The climate: biggest loser of the new Commission? | EurActiv


European flag outside the Commission

European flag outside the Commission (Photo credit: Wikipedia)

This is an interesting read from EurActiv. Check it out!

via The climate: biggest loser of the new Commission? | EurActiv.

It looks like the green bureaucrats are right to be worried by choice of the next commissioner at the European Commission.

Regular readers of this blog will know that I believe the Energy Directorate at the European Commission is weak on policy and strategy, and overweight on green issues and compliance.

This blog maintains that an effective energy strategy is essential for Europe’s economic, social and political future. This includes developing alternative supplies of energy to counter Russia’s threats.

This blog wishes  Miguel Arias Cañete every success in his new role as Commissioner for Climate Action and Energy. Merging the two directorates should give the new commissioner the opportunity to remove some dead wood. Well done Jean-Claude Juncker!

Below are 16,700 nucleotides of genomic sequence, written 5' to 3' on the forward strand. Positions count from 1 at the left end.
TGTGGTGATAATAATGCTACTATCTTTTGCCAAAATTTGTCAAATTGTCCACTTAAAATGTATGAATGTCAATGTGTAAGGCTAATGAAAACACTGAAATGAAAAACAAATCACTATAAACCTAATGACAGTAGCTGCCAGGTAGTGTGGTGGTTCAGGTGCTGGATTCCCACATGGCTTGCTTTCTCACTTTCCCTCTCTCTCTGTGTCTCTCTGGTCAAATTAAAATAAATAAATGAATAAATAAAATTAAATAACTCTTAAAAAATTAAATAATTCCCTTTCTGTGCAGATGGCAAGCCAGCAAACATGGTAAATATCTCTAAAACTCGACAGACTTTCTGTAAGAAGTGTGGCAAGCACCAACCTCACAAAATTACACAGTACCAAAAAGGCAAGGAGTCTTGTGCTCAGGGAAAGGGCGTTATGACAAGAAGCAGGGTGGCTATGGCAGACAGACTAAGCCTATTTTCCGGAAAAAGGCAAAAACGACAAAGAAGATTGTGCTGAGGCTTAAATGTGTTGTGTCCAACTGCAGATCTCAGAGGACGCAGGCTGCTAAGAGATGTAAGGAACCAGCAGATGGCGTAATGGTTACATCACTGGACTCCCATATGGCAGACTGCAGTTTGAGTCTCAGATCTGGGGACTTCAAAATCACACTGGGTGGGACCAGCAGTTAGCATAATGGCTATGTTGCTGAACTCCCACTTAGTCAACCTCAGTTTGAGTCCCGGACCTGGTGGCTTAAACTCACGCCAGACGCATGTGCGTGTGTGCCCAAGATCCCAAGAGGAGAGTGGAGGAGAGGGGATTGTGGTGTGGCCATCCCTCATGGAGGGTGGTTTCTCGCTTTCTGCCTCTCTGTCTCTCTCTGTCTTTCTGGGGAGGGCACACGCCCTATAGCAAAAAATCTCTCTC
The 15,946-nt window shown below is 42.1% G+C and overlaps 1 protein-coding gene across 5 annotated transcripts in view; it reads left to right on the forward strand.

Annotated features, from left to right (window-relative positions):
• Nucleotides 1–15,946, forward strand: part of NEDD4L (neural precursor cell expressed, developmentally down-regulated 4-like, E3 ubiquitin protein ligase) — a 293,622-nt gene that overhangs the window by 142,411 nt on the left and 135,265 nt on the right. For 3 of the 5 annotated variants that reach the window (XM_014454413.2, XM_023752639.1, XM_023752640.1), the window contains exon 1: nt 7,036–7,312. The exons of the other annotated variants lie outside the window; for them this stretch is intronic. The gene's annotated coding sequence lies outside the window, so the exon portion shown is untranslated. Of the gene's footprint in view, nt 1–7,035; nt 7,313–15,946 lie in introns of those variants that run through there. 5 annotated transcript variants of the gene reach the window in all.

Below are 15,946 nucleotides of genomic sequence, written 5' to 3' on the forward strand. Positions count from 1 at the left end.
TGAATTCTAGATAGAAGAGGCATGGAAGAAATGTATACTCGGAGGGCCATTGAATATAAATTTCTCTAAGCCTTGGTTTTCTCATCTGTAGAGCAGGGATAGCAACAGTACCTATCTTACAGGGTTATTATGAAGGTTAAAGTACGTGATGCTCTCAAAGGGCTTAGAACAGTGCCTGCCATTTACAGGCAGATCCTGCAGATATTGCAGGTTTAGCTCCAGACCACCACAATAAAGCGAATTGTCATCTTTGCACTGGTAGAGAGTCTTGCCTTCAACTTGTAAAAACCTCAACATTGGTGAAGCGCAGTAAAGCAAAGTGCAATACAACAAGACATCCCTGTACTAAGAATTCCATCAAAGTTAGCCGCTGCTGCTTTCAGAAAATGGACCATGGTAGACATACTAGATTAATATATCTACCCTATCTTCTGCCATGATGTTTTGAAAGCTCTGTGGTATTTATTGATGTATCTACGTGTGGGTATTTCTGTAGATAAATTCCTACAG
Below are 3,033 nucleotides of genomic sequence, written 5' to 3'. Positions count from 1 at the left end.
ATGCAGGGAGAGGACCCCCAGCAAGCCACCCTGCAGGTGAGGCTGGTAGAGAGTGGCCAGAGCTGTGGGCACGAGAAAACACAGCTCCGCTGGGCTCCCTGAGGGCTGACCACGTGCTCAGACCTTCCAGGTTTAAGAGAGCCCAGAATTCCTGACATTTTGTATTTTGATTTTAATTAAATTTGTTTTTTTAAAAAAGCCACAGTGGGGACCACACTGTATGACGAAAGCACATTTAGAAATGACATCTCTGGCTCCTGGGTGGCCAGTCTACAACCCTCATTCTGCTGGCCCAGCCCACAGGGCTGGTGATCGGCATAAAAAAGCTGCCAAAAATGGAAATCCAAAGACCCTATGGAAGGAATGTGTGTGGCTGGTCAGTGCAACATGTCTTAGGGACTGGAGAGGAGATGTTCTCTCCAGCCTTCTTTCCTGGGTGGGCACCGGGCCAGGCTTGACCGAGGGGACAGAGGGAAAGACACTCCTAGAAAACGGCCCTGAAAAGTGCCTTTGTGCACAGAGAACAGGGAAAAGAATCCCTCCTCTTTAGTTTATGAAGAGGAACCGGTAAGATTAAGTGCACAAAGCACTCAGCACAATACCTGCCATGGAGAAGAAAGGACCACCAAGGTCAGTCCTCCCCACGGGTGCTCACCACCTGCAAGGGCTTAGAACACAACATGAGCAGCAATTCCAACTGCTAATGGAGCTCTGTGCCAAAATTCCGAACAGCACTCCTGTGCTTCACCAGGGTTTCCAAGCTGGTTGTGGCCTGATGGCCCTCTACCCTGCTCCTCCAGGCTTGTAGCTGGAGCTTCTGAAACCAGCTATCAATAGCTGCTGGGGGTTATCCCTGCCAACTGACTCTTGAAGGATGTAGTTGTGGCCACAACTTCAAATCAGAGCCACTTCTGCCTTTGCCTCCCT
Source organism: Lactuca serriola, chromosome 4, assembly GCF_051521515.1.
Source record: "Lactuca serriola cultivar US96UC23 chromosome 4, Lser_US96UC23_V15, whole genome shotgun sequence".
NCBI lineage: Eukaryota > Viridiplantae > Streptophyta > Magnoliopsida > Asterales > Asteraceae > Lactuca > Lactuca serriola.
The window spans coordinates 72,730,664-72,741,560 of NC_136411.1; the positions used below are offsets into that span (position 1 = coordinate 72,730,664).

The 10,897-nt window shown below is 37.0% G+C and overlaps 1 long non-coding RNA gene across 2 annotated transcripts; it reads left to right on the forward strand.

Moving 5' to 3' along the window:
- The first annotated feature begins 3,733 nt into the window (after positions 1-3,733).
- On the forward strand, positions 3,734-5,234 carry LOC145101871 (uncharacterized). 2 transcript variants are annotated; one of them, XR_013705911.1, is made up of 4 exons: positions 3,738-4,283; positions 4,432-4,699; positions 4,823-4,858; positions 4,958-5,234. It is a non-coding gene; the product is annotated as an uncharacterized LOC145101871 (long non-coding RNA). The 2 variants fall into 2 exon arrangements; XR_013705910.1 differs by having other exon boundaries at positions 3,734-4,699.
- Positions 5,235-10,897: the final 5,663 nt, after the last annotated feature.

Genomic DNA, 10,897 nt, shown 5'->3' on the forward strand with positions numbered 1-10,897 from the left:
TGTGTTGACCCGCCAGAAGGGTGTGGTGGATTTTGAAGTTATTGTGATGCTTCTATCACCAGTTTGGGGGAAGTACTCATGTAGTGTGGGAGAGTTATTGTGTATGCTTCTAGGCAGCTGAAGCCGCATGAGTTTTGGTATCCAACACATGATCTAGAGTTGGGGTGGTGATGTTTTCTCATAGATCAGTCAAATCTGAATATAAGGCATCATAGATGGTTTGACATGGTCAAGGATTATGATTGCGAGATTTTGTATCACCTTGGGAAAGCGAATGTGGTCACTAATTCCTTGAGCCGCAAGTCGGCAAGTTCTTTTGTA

As an expert in delivery strategy, the priorities for the new European Commission are clear to me:

  • Carefully crafted policy and strategy,
  • Dismantling the bloated bureaucracy, and
  • Outsourcing non-strategic activities

Thoughts?

UK Local Authorities and Shared Services: Cost-Cutting – Myth or Reality?

Looking back over some of my most popular blogs, I think this is worth a read

Dr Alf's Blog

Map showing top-level local authorities in Eng... Image via Wikipedia

With personal experience of delivering around a dozen ERP and Shared Services implementations, this week I am going to look at the risks of Local Authorities implementing Shared Services programmes in these extremely challenging times. Shared Services is being justified on the basis of Cost-Cutting but are the risks likely to outweigh the savings?

UK Local Authorities have been very much in the media limelight these last few weeks. Most authorities are in process of approving their budgets for 2011/12. Depending upon the political colour of the Local Authority, attitudes to cost-cutting and service reduction have varied. For the reader not familiar with funding the UK Local Authorities, Central Government has cut subsidies to Local Authorities by circa 25%. To be fair, poorer and socially deprived Local Authorities have been more dependent on Central Government funding and are arguing that they have to fund bigger cuts.

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